Health-conscious people may be used to reading food labels closely but it’s a good idea for every pet parent to be doing the same thing when it comes to food for our four-legged friends. There are several dog food ingredients to avoid. These ingredients that send up red flags if we see them listed because they are potential toxins. Imagine the possible effect of feeding these harmful ingredients to your pup every day!

While certain brands of dog food may want to go the route of ingredients that cost them less to source or help the food have a longer shelf-life, we want to ensure you are a well-informed consumer. Review dog food labels carefully, keeping an eye out for any of the dog food ingredients in our list, which you may want to avoid:

Artificial Preservatives

Top on the list of dog food ingredients to avoid are artificial preservatives. Butylated-hydroxyanisole (BHA) prevents fats and oils in dog foods from spoiling so the products stay fresh longer. The red flag here is that while The U.S. Food and Drug Administration (FDA) allows BHA to be present in dog foods, the U.S. Department of Health and Human Services National Toxicology Program have both linked BHA to cancer. This toxic preservative consistently produces tumors in laboratory animals.

There are concerns that long-term ingestion of artificial preservatives like BHA and also BHT and ethoxyquin will be harmful to our furry friends. BHA and BHT are actually banned in some countries.

Similarly, ethoxyquin is a chemical preservative that doubles as a pesticide and has been banned from use in human foods because it has been linked to cancer. However, it’s commonly found in dog foods where it is used to preserve the fish meal that is incorporated into the food formula. What’s really worrying is the fact that manufacturers aren’t required to include ethoxyquin on their ingredient labels. Apparently, if the ingredient is added to the pet food before it arrives at the manufacturing facility then the manufacturer is not legally required to list it.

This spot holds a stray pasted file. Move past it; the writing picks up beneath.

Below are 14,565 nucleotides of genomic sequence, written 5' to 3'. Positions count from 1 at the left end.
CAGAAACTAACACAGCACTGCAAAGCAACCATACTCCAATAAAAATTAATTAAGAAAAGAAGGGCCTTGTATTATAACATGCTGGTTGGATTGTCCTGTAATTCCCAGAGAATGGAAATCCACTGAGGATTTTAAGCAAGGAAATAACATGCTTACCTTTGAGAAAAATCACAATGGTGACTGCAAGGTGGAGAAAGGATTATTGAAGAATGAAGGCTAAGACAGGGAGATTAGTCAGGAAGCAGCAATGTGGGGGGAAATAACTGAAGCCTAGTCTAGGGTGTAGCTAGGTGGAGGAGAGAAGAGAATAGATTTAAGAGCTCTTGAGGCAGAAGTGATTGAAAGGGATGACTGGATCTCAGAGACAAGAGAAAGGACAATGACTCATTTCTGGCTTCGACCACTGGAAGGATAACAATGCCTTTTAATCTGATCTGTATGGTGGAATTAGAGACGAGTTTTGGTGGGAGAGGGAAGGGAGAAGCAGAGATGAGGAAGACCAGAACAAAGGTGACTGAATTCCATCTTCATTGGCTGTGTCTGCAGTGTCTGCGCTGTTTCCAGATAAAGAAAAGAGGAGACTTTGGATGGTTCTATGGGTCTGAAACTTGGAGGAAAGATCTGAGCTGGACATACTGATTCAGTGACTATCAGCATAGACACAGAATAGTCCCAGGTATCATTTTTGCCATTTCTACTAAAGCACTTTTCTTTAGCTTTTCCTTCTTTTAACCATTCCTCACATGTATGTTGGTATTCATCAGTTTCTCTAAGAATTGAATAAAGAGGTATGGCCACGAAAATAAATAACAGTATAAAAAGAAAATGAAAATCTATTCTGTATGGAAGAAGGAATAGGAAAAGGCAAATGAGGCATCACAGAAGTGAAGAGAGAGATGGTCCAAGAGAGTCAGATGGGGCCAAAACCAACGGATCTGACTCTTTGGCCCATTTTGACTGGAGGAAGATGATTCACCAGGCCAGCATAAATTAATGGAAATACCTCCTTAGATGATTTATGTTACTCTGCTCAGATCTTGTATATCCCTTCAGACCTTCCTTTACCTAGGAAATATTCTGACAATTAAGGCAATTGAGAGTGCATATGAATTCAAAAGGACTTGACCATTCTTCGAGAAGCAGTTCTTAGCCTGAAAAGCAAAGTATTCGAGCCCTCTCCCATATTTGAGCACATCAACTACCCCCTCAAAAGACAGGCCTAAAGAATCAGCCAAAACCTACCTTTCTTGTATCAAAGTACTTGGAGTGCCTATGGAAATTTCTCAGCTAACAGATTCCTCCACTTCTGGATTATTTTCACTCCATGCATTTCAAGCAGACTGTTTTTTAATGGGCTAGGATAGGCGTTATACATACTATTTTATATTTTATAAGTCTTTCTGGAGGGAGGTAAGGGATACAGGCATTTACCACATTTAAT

Don’t despair though. If the dog food you’re thinking of buying contains fish, look for written assurance on the label or manufacturer’s website stating it doesn’t contain ethoxyquin. If you cannot find this assurance, assume it contains ethoxyquin. Another option is to call the manufacturer and ask.

A better alternative is choosing dog foods and treats with natural preservatives, such as vitamin C (ascorbic acid), vitamin E (mixed tocopherols), and rosemary. They will not extend their shelf life of pet food products for as long as artificial preservatives but they are a healthier choice.

Meat By-Products & Meat Meal